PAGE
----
Improving the productivity of employees in the contractor business can mean a couple different things. From project planning to employee morale, productivity can be affected by many factors. These hold true for large construction companies as well as individually owned local contractors. But the end result is that the company must pay its employees’ salaries, cover the overhead expenses and ultimately earn a profit. To do this, much attention should be spent on ways to improve productivity.
Increased productivity can benefit the contractor in many ways. The projects are completed more quickly and the costs are lowered. This allows for the ability to submit more competitive bids for future business.
It starts at the top. The construction project must be planned properly to maximize the use of employee’s time. That includes planning for unforeseen circumstances like weather conditions, equipment issues, and delivery issues. It’s important to plan ahead and ensure that adequate materials are on-site for the employees to use. Likewise, scheduling of inspections and delivery of heavy equipment must be considered a priority. It’s the project manager’s responsibility to give the employees the proper opportunity to do their jobs effectively.
With the construction business in particular, it’s very important to ensure that the crew is properly trained. A well-trained work crew obviously is much more productive. However in the construction business, a well-trained work crew is also much safer. That easily translates to happier, healthier employees with less downtime due to injuries. Training should include not only how to operate equipment, perform tasks and follow safety practices, however. Employees should also be aware of the positive effects of productivity for the overall company. Let them see how increased productivity leads to fewer hassles and greater profits. This way, when a new, more productive way of doing something arises, employees should better understand the change and why it was made.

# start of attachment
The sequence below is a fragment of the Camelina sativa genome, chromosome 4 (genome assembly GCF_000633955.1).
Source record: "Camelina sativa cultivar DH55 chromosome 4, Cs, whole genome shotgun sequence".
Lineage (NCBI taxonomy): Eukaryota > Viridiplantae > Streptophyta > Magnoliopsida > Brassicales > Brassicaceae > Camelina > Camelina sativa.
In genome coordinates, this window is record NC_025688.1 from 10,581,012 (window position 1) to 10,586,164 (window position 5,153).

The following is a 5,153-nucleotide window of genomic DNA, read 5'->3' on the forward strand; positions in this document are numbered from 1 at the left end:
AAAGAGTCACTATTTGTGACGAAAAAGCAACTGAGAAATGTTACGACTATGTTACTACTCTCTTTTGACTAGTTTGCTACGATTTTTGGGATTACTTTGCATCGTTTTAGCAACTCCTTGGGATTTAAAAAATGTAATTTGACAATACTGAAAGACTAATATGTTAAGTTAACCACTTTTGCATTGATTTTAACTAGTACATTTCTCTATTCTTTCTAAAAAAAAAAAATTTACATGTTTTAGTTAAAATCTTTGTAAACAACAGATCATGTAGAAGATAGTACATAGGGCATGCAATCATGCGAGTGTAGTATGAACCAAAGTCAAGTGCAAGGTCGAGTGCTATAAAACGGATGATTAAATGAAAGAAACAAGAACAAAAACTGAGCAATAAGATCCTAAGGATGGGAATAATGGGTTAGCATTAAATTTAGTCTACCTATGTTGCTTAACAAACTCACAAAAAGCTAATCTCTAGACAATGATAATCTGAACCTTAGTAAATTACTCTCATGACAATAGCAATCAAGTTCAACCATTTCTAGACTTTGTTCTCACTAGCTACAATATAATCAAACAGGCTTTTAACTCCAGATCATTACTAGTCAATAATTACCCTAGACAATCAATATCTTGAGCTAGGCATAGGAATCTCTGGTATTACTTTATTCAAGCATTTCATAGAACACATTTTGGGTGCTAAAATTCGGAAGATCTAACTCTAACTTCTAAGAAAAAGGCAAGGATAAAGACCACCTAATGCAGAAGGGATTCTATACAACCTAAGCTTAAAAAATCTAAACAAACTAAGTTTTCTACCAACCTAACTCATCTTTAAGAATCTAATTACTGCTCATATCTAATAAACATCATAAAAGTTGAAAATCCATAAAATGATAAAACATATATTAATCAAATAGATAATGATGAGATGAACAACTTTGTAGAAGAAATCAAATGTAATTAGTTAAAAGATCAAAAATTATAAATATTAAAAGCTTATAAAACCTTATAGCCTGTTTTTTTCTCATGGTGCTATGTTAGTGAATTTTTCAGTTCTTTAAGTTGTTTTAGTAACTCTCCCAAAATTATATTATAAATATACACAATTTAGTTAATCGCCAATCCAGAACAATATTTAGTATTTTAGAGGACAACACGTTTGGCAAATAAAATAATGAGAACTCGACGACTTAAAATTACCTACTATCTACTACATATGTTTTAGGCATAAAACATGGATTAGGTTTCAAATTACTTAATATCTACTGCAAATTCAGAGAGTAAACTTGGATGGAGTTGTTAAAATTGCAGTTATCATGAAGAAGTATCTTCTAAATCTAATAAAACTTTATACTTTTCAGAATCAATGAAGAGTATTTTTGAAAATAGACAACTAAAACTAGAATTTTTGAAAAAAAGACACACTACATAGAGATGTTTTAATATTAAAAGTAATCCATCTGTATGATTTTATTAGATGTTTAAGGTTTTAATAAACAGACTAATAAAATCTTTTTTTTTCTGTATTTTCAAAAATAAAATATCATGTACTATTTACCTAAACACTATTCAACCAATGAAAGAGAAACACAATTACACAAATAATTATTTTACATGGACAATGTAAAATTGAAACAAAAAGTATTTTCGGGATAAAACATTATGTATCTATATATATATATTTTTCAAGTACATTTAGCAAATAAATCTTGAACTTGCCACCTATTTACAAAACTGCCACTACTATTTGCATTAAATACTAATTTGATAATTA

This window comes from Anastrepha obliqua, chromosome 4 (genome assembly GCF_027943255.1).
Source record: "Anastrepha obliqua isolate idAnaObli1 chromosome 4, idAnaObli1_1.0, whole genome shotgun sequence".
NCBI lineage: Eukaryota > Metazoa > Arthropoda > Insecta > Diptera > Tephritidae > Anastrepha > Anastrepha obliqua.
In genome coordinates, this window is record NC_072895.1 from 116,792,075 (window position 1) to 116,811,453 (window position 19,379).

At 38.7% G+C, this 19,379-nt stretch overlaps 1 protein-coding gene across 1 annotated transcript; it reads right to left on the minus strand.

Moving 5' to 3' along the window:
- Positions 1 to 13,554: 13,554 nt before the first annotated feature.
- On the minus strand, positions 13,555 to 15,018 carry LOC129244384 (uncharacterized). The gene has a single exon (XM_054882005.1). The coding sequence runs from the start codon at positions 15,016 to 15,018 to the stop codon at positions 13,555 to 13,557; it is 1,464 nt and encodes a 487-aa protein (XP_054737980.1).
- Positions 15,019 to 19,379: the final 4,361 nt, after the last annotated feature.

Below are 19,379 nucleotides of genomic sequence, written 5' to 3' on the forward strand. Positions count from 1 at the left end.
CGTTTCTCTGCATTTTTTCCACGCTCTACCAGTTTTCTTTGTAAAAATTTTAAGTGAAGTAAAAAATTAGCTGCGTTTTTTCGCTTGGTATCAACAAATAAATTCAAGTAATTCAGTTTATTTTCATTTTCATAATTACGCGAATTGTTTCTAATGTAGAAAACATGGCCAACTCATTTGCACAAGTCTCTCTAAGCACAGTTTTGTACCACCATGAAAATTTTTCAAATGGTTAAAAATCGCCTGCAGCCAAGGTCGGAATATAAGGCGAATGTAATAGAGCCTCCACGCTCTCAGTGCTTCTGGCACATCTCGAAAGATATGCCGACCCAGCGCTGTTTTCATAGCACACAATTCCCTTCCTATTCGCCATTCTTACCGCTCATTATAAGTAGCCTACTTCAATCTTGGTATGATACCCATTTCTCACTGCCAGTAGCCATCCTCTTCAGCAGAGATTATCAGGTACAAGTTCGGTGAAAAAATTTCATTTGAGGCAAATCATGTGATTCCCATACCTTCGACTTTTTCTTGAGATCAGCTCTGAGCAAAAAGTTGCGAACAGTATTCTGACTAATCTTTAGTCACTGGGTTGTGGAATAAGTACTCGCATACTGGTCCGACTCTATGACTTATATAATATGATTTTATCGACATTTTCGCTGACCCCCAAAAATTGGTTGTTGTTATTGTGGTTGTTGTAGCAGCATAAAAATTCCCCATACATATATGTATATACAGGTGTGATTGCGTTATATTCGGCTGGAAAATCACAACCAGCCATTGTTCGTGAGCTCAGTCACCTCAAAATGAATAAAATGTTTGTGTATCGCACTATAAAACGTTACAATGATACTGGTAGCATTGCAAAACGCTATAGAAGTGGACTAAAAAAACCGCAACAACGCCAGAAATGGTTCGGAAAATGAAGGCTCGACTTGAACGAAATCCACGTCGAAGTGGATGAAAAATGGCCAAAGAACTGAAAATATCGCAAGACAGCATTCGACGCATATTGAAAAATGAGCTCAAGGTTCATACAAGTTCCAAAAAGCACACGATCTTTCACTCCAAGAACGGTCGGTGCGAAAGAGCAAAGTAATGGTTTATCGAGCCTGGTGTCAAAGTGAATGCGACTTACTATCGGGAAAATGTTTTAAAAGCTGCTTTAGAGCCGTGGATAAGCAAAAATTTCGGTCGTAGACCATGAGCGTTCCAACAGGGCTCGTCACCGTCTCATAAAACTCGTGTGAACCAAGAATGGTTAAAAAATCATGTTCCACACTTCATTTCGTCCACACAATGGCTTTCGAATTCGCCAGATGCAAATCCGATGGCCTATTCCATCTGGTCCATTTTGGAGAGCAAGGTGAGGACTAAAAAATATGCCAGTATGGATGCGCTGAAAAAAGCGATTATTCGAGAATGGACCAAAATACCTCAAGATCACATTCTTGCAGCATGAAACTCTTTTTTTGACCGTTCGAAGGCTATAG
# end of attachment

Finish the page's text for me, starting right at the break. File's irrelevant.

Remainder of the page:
Allow employees take part in discussing productivity. You’ve got several years of experience among them, and it makes sense to draw from that knowledge base. Let the know their suggestions are welcomed—even to the point of offering a reward or incentive for suggestions that increase productivity.
Some employees respond to more direct incentives. For example, workers who complete a project in less time than estimated and with little or no errors might be offered a completion bonus of some kind. More broadly, offering employees a stake in the job as a whole (provided conditional factors such as time of completion, quality and safety) can be an incredible incentive in keeping them as productive as possible.
On a more personal level among employees, there has to be a level of trust. From the top on down, mutual respect and the ability to rely on each other breaks down many limiting factors to productivity among employees.